SOURCE: MIT Sloan Management Review

MIT Sloan Management Review

September 15, 2015 11:43 ET

New Research in MIT Sloan Management Review Disputes Widely Accepted Theory of Disruptive Innovation

A Review of the 77 Cases Discussed in The Innovator's Dilemma and The Innovator's Solution Indicates That Only About 9% Exhibit the Four Key Elements of the Theory of Disruptive Innovation

CAMBRIDGE, MA--(Marketwired - September 15, 2015) - Research findings from an article published today in MIT Sloan Management Review indicate that the case examples meant to support the theory of disruptive innovation developed by Harvard Business School professor Clayton M. Christensen do not in fact exhibit the requisite characteristics of that theory.

The article, titled "How Useful is the Theory of Disruptive Innovation?," was written by Andrew A. King, a professor of business administration at Tuck School of Business at Dartmouth College, and Baljir Baatartogtokh, a graduate student at the University of British Columbia. The researchers surveyed and interviewed 79 industry experts on 77 proposed examples of disruption identified by Christensen in his seminal books, The Innovator's Dilemma and The Innovator's Solution, the latter of which he coauthored with Michael E. Raynor.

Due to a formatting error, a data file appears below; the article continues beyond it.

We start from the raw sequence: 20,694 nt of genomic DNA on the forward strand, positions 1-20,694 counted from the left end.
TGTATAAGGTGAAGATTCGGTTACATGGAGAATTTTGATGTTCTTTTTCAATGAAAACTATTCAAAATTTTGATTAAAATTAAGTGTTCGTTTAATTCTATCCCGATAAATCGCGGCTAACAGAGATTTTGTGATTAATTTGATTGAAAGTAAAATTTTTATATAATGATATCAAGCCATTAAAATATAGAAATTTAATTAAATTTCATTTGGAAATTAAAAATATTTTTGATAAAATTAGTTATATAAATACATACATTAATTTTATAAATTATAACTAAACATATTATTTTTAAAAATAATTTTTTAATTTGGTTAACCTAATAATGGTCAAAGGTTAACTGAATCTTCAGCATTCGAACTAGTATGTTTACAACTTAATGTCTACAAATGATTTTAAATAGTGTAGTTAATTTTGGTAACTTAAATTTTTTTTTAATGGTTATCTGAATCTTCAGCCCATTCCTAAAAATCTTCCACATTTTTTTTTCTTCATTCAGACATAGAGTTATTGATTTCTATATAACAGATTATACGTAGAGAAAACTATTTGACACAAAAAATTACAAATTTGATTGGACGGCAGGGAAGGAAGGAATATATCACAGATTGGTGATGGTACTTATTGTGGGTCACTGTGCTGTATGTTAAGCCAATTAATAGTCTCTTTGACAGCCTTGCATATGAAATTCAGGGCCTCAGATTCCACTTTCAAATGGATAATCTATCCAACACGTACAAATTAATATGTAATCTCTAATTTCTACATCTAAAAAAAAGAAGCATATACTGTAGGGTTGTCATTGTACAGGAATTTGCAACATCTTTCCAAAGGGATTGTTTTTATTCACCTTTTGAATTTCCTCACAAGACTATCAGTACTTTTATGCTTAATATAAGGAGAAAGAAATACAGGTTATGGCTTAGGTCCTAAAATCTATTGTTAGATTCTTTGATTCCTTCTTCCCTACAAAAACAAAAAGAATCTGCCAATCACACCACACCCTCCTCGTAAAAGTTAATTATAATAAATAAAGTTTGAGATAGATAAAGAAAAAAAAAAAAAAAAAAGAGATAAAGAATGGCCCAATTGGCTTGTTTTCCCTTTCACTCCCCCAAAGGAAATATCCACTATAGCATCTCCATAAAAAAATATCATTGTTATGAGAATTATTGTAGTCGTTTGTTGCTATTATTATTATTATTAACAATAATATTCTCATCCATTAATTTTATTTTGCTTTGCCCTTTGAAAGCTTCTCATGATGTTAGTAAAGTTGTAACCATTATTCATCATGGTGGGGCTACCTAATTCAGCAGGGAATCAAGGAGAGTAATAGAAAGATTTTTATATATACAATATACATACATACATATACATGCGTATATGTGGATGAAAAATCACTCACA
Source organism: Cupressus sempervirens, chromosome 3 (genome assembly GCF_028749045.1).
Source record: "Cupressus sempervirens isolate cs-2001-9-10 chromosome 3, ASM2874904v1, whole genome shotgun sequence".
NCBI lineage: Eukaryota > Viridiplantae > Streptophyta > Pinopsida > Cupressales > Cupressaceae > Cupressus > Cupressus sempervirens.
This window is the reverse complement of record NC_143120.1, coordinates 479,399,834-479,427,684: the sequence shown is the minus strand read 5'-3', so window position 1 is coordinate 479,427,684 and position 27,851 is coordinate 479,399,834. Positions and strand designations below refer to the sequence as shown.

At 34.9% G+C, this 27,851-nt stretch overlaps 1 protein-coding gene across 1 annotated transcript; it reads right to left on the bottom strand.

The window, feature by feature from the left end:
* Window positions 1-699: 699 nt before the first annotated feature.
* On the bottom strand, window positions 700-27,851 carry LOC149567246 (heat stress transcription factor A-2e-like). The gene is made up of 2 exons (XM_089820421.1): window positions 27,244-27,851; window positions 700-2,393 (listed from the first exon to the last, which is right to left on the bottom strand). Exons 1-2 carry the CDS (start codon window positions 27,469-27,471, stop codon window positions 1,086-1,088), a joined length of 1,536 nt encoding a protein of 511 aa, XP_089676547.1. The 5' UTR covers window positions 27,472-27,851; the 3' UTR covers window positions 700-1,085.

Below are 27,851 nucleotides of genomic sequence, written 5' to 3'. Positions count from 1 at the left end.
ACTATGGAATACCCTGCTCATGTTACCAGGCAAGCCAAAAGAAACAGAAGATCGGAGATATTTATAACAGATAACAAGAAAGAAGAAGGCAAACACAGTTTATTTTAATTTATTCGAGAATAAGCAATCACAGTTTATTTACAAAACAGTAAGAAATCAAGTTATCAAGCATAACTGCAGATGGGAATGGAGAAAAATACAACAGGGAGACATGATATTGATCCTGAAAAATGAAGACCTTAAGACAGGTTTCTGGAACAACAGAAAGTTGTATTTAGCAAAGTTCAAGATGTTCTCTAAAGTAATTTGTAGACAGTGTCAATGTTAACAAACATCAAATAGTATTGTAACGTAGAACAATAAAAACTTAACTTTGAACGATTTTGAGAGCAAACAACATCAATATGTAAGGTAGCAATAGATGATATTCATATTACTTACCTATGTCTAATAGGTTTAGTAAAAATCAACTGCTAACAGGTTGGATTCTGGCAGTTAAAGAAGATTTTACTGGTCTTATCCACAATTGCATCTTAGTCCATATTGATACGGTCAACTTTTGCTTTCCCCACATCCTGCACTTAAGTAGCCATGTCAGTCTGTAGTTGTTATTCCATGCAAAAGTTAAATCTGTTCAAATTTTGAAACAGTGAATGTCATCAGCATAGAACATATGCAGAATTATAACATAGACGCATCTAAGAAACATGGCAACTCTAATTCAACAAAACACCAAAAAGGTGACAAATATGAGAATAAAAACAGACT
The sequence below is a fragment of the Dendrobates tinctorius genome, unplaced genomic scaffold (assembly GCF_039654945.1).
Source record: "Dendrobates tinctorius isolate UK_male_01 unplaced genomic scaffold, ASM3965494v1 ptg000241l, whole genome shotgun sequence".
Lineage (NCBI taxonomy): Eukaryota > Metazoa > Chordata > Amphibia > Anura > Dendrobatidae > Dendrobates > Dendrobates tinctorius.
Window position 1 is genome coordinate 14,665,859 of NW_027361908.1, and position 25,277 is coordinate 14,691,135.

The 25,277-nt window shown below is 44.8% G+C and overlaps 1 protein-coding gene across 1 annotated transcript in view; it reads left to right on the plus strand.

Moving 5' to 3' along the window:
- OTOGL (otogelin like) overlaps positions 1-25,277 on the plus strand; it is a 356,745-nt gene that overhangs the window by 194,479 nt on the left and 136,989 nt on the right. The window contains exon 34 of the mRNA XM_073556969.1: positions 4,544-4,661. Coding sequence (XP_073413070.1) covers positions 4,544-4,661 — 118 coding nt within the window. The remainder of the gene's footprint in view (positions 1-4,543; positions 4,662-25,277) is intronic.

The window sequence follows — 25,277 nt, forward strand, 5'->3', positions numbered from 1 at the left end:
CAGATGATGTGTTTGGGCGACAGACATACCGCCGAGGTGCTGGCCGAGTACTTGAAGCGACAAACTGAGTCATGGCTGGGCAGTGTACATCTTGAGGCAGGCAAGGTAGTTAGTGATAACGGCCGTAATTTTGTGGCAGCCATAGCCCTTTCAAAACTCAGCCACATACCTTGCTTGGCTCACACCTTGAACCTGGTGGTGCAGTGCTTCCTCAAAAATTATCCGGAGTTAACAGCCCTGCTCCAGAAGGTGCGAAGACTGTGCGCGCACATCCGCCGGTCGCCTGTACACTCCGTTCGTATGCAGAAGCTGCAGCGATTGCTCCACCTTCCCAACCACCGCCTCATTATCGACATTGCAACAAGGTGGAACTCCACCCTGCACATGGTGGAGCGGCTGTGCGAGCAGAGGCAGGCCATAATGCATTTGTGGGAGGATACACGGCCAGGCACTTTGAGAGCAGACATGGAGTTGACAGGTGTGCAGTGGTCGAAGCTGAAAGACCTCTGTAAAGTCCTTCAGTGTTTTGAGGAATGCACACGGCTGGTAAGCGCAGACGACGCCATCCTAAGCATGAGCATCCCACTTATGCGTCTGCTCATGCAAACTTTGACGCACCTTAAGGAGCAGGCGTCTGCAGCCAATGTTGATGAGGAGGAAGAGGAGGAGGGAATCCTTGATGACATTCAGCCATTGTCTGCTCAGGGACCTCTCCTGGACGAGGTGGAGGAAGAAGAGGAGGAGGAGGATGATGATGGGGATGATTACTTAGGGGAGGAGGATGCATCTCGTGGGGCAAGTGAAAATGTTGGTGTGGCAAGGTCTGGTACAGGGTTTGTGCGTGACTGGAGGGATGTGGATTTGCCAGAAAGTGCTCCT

To launch their project, King and Baatartogtokh identified four key elements of the theory of disruption:
(1) incumbents in a market are improving along a trajectory of sustaining innovation,
(2) they overshoot customer needs,
(3) they possess the capability to respond to disruptive threats, and
(4) incumbents end up floundering as a result of the disruption.

The review by external experts found that only seven of the cases contained all four of the elements of the theory. The majority of the 77 cases included different motivating forces or displayed unpredicted outcomes. Among them were cases involving legacy costs, the effect of numerous competitors, changing economies of scale, and shifting social conditions.

"Christensen's theory of disruptive innovation has gripped the business consciousness like few other ideas," write the authors. But while "stories about disruptive innovation can provide warnings of what may happen ... they are no substitute for critical thinking" and careful strategic planning.

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